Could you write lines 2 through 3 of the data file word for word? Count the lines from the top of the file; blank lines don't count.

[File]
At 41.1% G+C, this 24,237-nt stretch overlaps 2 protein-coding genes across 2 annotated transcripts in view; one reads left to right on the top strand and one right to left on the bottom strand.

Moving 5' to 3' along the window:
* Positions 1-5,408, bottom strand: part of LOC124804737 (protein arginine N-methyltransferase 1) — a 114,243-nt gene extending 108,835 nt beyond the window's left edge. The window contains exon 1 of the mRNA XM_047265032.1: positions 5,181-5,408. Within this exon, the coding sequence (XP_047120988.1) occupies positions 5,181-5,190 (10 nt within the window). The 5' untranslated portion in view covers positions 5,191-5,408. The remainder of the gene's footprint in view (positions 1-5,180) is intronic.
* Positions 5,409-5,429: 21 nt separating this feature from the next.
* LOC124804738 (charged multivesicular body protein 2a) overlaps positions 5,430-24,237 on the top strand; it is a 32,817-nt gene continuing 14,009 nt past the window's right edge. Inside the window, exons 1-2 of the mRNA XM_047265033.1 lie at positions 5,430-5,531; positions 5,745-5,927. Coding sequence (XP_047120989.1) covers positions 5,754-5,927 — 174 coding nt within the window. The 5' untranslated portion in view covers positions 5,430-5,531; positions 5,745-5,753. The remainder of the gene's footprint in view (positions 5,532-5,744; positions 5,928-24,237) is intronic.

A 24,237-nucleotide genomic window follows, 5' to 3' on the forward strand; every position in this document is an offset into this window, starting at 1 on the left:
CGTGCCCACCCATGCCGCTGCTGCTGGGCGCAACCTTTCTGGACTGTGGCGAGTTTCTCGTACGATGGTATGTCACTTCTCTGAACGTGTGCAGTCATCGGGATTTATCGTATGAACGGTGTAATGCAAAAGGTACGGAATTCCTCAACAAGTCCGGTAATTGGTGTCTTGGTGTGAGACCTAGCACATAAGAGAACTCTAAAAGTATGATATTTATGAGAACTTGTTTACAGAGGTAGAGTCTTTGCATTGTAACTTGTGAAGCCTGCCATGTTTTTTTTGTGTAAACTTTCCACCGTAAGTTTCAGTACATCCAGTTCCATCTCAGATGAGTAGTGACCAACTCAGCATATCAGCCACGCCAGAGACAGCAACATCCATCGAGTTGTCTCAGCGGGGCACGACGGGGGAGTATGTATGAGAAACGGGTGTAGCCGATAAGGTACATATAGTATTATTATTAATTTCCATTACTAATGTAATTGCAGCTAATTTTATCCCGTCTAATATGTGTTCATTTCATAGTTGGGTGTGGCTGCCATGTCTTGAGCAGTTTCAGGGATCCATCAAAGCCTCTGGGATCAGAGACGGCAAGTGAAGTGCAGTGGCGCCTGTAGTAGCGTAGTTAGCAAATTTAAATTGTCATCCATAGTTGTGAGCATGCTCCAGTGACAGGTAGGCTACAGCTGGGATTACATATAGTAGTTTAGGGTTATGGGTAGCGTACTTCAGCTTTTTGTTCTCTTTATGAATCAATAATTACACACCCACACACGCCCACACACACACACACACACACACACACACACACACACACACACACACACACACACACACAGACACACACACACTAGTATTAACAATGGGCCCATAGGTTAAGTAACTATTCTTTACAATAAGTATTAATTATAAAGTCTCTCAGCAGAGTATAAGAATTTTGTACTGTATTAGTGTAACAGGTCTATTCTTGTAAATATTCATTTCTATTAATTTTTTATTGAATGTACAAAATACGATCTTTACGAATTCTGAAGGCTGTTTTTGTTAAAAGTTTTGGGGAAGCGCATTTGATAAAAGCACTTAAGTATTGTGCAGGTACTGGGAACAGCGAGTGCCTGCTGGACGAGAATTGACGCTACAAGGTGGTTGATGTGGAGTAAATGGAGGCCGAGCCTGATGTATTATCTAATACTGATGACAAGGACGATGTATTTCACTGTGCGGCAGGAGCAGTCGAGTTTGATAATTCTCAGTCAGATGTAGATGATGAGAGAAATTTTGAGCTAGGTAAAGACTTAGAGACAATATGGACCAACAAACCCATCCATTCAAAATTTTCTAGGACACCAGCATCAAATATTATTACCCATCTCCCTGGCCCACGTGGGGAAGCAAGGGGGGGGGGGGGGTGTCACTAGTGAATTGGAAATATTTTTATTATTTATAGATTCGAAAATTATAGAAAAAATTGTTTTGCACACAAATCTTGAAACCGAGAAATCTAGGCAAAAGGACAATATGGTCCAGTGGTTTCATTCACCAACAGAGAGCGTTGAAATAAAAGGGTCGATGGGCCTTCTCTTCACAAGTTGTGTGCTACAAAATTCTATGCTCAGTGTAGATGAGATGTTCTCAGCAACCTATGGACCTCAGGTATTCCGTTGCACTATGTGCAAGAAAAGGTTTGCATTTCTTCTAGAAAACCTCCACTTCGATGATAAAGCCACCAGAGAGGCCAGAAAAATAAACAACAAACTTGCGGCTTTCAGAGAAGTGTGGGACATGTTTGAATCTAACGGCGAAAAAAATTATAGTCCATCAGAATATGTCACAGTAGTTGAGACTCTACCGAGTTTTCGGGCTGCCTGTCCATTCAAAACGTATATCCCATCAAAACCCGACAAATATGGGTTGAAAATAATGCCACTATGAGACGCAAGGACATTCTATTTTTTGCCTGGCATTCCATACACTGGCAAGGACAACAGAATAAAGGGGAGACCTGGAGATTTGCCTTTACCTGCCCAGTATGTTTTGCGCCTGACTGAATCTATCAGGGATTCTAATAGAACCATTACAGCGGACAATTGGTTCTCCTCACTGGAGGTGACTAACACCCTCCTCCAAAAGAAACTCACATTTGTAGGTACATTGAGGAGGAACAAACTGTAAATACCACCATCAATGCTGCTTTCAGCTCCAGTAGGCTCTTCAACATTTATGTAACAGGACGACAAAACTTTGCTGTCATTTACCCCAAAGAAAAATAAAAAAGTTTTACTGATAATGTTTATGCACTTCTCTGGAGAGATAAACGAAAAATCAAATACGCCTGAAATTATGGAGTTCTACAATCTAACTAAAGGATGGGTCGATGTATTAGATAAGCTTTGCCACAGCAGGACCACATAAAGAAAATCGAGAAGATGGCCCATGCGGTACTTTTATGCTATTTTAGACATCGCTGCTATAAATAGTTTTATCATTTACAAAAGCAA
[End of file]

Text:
Moving 5' to 3' along the window:
* Positions 1-5,408, bottom strand: part of LOC124804737 (protein arginine N-methyltransferase 1) — a 114,243-nt gene extending 108,835 nt beyond the window's left edge. The window contains exon 1 of the mRNA XM_047265032.1: positions 5,181-5,408. Within this exon, the coding sequence (XP_047120988.1) occupies positions 5,181-5,190 (10 nt within the window). The 5' untranslated portion in view covers positions 5,191-5,408. The remainder of the gene's footprint in view (positions 1-5,180) is intronic.